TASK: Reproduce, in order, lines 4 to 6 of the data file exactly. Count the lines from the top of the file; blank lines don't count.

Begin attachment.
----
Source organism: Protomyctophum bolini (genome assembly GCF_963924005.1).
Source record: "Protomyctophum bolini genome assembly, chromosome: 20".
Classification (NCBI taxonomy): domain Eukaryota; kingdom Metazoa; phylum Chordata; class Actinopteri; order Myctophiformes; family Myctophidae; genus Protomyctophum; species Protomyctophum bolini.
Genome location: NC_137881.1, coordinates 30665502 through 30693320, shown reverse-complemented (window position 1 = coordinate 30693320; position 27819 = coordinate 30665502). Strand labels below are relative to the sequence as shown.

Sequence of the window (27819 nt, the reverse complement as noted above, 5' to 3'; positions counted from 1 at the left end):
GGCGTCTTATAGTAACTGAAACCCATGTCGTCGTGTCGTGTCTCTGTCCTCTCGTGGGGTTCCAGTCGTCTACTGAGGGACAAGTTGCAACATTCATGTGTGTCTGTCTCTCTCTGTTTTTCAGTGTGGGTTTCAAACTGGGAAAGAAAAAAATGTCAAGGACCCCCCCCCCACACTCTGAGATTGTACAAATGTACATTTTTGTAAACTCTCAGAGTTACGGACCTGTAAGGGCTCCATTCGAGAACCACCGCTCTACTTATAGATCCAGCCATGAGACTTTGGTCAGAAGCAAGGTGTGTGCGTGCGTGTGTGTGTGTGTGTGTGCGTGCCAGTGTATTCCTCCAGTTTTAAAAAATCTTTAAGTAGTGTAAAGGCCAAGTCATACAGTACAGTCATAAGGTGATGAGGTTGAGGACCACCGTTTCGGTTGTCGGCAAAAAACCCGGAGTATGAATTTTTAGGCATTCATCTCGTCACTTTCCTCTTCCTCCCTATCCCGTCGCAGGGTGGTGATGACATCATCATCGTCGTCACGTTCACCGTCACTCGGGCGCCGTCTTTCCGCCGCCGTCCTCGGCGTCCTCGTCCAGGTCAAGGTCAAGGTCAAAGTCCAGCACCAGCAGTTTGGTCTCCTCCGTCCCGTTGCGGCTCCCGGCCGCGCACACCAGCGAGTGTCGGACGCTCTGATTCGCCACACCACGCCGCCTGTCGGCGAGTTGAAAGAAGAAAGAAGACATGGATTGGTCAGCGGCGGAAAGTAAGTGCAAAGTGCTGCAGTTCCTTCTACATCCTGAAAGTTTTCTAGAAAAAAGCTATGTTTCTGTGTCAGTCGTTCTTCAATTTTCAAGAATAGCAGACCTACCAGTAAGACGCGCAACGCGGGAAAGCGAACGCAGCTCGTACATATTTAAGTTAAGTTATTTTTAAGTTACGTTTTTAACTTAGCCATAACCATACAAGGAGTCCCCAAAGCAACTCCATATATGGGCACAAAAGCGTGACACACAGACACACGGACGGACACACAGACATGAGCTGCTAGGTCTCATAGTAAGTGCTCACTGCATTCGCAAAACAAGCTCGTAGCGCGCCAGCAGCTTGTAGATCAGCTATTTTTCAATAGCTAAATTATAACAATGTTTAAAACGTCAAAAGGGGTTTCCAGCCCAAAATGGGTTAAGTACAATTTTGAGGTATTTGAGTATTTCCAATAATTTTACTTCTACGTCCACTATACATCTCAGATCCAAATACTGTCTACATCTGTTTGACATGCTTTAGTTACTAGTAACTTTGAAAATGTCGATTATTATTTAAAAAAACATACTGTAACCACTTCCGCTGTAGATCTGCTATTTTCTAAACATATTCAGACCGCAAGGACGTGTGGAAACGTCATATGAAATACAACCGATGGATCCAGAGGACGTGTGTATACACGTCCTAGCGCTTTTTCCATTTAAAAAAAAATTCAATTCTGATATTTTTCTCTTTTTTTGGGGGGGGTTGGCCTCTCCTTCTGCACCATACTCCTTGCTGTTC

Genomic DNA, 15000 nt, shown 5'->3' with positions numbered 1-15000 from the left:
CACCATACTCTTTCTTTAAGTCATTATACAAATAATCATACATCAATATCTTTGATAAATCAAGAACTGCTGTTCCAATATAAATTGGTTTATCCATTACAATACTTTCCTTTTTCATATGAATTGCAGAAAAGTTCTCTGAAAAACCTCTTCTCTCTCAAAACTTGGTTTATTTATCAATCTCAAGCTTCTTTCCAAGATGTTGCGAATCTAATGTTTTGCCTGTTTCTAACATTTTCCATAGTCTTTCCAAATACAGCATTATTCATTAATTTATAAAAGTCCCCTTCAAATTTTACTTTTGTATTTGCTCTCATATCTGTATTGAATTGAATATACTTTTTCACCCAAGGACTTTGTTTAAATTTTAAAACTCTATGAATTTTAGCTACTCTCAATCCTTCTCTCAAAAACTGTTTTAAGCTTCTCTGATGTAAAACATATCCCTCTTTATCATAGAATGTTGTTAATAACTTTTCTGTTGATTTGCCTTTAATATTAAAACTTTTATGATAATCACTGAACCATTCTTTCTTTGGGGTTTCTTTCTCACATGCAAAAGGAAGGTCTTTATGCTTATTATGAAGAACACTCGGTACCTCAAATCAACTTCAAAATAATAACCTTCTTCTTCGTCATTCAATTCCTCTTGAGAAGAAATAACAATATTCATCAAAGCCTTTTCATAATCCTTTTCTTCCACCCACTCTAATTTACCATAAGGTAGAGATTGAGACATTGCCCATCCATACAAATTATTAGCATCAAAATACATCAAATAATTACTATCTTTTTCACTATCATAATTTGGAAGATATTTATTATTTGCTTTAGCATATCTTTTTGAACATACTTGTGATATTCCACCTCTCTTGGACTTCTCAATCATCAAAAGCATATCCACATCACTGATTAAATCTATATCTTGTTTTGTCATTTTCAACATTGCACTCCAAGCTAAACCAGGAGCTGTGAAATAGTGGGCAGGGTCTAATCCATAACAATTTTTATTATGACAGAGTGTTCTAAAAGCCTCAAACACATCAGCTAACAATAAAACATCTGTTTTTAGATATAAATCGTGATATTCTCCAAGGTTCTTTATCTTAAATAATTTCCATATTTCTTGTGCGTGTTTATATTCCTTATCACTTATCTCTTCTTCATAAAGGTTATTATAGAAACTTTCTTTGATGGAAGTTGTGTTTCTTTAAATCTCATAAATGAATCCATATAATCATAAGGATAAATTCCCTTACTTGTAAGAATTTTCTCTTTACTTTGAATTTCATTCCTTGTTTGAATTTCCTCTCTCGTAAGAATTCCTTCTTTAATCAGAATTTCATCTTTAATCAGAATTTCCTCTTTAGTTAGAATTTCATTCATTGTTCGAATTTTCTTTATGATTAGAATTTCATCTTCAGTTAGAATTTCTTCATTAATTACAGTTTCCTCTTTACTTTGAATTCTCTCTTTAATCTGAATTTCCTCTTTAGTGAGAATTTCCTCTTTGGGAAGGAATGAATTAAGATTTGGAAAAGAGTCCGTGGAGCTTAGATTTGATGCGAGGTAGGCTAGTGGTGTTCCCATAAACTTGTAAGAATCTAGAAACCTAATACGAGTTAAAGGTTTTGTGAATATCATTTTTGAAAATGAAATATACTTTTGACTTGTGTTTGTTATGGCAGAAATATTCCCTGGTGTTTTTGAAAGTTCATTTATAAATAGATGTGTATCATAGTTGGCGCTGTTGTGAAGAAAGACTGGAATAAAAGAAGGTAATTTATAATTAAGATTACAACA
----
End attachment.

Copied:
Genome location: NC_137881.1, coordinates 30665502 through 30693320, shown reverse-complemented (window position 1 = coordinate 30693320; position 27819 = coordinate 30665502). Strand labels below are relative to the sequence as shown.

Sequence of the window (27819 nt, the reverse complement as noted above, 5' to 3'; positions counted from 1 at the left end):
GGCGTCTTATAGTAACTGAAACCCATGTCGTCGTGTCGTGTCTCTGTCCTCTCGTGGGGTTCCAGTCGTCTACTGAGGGACAAGTTGCAACATTCATGTGTGTCTGTCTCTCTCTGTTTTTCAGTGTGGGTTTCAAACTGGGAAAGAAAAAAATGTCAAGGACCCCCCCCCCACACTCTGAGATTGTACAAATGTACATTTTTGTAAACTCTCAGAGTTACGGACCTGTAAGGGCTCCATTCGAGAACCACCGCTCTACTTATAGATCCAGCCATGAGACTTTGGTCAGAAGCAAGGTGTGTGCGTGCGTGTGTGTGTGTGTGTGTGCGTGCCAGTGTATTCCTCCAGTTTTAAAAAATCTTTAAGTAGTGTAAAGGCCAAGTCATACAGTACAGTCATAAGGTGATGAGGTTGAGGACCACCGTTTCGGTTGTCGGCAAAAAACCCGGAGTATGAATTTTTAGGCATTCATCTCGTCACTTTCCTCTTCCTCCCTATCCCGTCGCAGGGTGGTGATGACATCATCATCGTCGTCACGTTCACCGTCACTCGGGCGCCGTCTTTCCGCCGCCGTCCTCGGCGTCCTCGTCCAGGTCAAGGTCAAGGTCAAAGTCCAGCACCAGCAGTTTGGTCTCCTCCGTCCCGTTGCGGCTCCCGGCCGCGCACACCAGCGAGTGTCGGACGCTCTGATTCGCCACACCACGCCGCCTGTCGGCGAGTTGAAAGAAGAAAGAAGACATGGATTGGTCAGCGGCGGAAAGTAAGTGCAAAGTGCTGCAGTTCCTTCTACATCCTGAAAGTTTTCTAGAAAAAAGCTATGTTTCTGTGTCAGTCGTTCTTCAATTTTCAAGAATAGCAGACCTACCAGTAAGACGCGCAACGCGGGAAAGCGAACGCAGCTCGTACATATTTAAGTTAAGTTATTTTTAAGTTACGTTTTTAACTTAGCCATAACCATACAAGGAGTCCCCAAAGCAACTCCATATATGGGCACAAAAGCGTGACACACAGACACACGGACGGACACACAGACATGAGCTGCTAGGTCTCATAGTAAGTGCTCACTGCATTCGCAAAACAAGCTCGTAGCGCGCCAGCAGCTTGTAGATCAGCTATTTTTCAATAGCTAAATTATAACAATGTTTAAAACGTCAAAAGGGGTTTCCAGCCCAAAATGGGTTAAGTACAATTTTGAGGTATTTGAGTATTTCCAATAATTTTACTTCTACGTCCACTATACATCTCAGATCCAAATACTGTCTACATCTGTTTGACATGCTTTAGTTACTAGTAACTTTGAAAATGTCGATTATTATTTAAAAAAACATACTGTAACCACTTCCGCTGTAGATCTGCTATTTTCTAAACATATTCAGACCGCAAGGACGTGTGGAAACGTCATATGAAATACAACCGATGGATCCAGAGGACGTGTGTATACACGTCCTAGCGCTTTTTCCATTTAAAAAAAAATTCAATTCTGATATTTTTCTCTTTTTTTGGGGGGGGTTGGCCTCTCCTTCTGCACCATACTCCTTGCTGTTC